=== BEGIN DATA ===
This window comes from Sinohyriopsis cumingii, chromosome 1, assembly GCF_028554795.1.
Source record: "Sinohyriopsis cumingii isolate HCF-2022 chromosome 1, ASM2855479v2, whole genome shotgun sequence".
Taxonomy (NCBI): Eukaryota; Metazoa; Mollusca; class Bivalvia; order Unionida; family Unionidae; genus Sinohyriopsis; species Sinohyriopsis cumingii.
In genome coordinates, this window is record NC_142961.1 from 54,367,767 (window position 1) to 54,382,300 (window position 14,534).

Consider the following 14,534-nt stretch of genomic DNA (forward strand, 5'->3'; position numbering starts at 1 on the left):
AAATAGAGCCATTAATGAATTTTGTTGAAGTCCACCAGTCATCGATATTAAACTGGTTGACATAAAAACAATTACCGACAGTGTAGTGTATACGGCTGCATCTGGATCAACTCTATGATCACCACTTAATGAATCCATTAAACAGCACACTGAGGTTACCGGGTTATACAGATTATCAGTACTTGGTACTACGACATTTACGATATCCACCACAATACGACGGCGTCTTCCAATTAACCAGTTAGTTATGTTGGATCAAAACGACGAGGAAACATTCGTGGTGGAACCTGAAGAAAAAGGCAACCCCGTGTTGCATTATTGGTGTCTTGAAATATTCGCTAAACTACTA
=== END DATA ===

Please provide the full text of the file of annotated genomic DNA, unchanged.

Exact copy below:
This window comes from Sinohyriopsis cumingii, chromosome 1, assembly GCF_028554795.1.
Source record: "Sinohyriopsis cumingii isolate HCF-2022 chromosome 1, ASM2855479v2, whole genome shotgun sequence".
Taxonomy (NCBI): Eukaryota; Metazoa; Mollusca; class Bivalvia; order Unionida; family Unionidae; genus Sinohyriopsis; species Sinohyriopsis cumingii.
In genome coordinates, this window is record NC_142961.1 from 54,367,767 (window position 1) to 54,382,300 (window position 14,534).

Consider the following 14,534-nt stretch of genomic DNA (forward strand, 5'->3'; position numbering starts at 1 on the left):
AAATAGAGCCATTAATGAATTTTGTTGAAGTCCACCAGTCATCGATATTAAACTGGTTGACATAAAAACAATTACCGACAGTGTAGTGTATACGGCTGCATCTGGATCAACTCTATGATCACCACTTAATGAATCCATTAAACAGCACACTGAGGTTACCGGGTTATACAGATTATCAGTACTTGGTACTACGACATTTACGATATCCACCACAATACGACGGCGTCTTCCAATTAACCAGTTAGTTATGTTGGATCAAAACGACGAGGAAACATTCGTGGTGGAACCTGAAGAAAAAGGCAACCCCGTGTTGCATTATTGGTGTCTTGAAATATTCGCTAAACTACTA